Lorain – a moving story? A wasted story ? Forlorn and Forgotten

June 26, 2012 at 2:37 am 4 comments

Tracking back into the history of the Wurmser House

http://thatwoman.wordpress.com/2012/05/16/historic-home-tour-lorain-style-wurmser-ohio-historic-inventory/

and how could an “old/new model???? come to be on the site
http://thatwoman.wordpress.com/2012/05/30/lorains-history-mystery-the-wurmser-house-a-tale-of-two-houses/

turned up a couple of situations where those of previous generations – did not throw away the structures but simply moved them around the city.
http://thatwoman.wordpress.com/2012/06/01/lorains-history-moved-about-literally/

I wrote about the traveling 1st parsonage- traveling down the hill to the hollow where it still stands today,

and the odyssey of the little traveling church that went from street to street at least 5 times that ended up as possibly Lorain’s first duplex. I have ranted and raved about these old homes of historical worth- such as Mayor King’s House that went from historical to bad to worse to worthless????

Let us look at another traveling house another which held “another King” and his family- this time it did have the famous Admiral Ernest J. King connection.

This was the Methodists parsonage number 2. pictured here -in 1892 as the community laid the cornerstone for the new church now 6th and Reid.

Apparently Reverend Frank J Smith writes in the Green Book (???) :

that this house was on the property he purchased for a church site and it had been moved east , $35.00 raised and a foundation put under it $85.00 also an addition put on $211.00…”we paid for the new ( to us) parsonage and church site and had $187.00 left to apply on the new church”

http://thatwoman.wordpress.com/2011/05/23/fleet-admiral-ernest-j-king-remembering-you/

The house had been the property of Admiral Ernest J King’s father , James King and had its share of sunshine until the church was built so close to it. It lost its glamor, if it had any , and I fear became a sort of stepchild. Probably it kept warm though with so much protection. Therefore less coal for heating and you know how some of the brothers ( monks?) would look at that situation.

The pastors families couldn’t have been too happy in it. No outlook but a cold brick wall on one side and the neighbor’s house too close on the other side. I wonder if the rain on that steep church roof didn’t spatter the parsonage windows . Form 1892 to 1906 seven different pastors and their families resided there. Finally the Official Board decided that we must have something better . There had been much sickness in the old house because of lack of sunshine and the presence of much dampness.

The house was sold and moved off the lot. Mrs. Margaret King Hurst , a cousin of Admiral King’s says the house was moved to “Hoganville” ( the long ago name for that portion of Lorain west of Oberlin Ave. and was placed on the Northeast corner of Brownell and Chestnut ( now 7th ) Street . Sometime later it was enlarged and modernized and is now serving as a two family house. What long ago interesting stories some old houses could tell……………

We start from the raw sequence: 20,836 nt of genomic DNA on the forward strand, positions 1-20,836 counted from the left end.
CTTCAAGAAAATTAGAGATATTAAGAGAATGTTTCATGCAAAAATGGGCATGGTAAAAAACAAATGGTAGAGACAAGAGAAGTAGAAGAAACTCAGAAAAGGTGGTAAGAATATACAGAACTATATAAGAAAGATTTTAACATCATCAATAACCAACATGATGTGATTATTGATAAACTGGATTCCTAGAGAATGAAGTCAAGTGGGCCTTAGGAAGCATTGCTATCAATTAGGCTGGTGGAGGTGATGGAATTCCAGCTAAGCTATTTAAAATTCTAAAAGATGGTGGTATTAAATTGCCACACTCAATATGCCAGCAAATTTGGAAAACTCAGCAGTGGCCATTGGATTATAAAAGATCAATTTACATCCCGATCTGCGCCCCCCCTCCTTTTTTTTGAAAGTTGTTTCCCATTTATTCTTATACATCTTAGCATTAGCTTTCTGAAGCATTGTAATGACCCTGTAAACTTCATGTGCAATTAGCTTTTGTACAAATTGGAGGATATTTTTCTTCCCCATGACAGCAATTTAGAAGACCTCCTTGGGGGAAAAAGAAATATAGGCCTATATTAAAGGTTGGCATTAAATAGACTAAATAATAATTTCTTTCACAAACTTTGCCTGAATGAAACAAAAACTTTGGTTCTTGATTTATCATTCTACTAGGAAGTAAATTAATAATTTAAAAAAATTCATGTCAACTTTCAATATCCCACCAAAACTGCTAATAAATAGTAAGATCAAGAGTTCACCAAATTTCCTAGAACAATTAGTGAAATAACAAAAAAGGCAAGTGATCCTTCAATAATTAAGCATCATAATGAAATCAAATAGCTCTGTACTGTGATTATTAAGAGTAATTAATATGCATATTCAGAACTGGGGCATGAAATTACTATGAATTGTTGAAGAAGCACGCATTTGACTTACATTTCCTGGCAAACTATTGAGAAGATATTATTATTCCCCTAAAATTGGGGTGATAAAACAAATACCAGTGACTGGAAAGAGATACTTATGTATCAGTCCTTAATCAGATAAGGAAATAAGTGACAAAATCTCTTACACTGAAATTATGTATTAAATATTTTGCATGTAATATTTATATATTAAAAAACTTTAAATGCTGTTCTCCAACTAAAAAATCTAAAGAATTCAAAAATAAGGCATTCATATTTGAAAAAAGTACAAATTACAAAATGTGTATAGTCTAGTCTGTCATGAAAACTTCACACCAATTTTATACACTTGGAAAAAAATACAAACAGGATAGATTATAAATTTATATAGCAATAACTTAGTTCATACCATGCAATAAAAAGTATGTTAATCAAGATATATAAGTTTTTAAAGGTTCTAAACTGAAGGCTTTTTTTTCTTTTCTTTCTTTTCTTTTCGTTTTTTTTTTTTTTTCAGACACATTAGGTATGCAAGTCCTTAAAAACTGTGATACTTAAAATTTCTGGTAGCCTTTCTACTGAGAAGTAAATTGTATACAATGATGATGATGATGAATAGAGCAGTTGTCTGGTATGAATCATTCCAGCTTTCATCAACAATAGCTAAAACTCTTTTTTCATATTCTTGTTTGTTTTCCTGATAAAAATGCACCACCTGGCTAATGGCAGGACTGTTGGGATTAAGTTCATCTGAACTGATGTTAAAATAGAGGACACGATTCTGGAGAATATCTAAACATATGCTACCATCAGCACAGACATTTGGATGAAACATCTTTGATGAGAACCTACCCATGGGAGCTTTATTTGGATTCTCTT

Well the old parsonage, King House still stands at 1238th 7th Street

Photo Lorain County Auditors site

And as the writer of the history of the Methodist Church in Lorain wrote those many years ago

What long ago interesting stories some old houses could tell……………

Trouble is no one is listening to them – they are non- entities in this city their stories silenced with decay and abandonment – discarded when they can no longer give of themselves……… their stories ….. just so many blog posts on an inconsequential blog from Lorain (e)

http://thatwoman.wordpress.com/2011/04/13/civil-war-letters-fannie-gilmore-lorain/

http://thatwoman.wordpress.com/2008/02/12/capt-wilford-a-hero-of-the-inland-seas/

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Entry filed under: a Cow -elle opinion, Charleston Village, city of lorain, history, men of substance. Tags: , , , , , , , , , , .

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4 Comments Add your own

  • 1. Renee Dore  |  June 26, 2012 at 12:46 pm

    There is an “Antiques Road Show” right here in the Charleston area of Lorain-for the architectural syles these old homes were fashioned from ( all 18th century). The wooden houses of Charleston Village…

  • 2. Lisa  |  June 26, 2012 at 9:41 pm

    Is there some reason why Community Development can’t use the funds they’ve been using to buy houses to renovate (or rebuild) and resell, to buy the historical houses for preservation instead? Just curious.

  • 3. Loraine Ritchey  |  June 26, 2012 at 9:51 pm

    - I was told they have to meet certain criteria- the Wilford house because although it is for sale hasn’t been foreclosed and or abandoned….. maybe the Wurmser House might meet some of the requirements but for the most part they don’t meet the criteria of the nsps…… but the Wilford house could meet other programs and I have been naggin Community Development to come up with one…but nothing et

  • 4. Darla Cuevas  |  July 4, 2012 at 1:54 pm

    I love reading the stories of these old houses. When i bought my first house i wanted an old house, with history. I did not know what history i had till Renee told me. Im happy to own that house.

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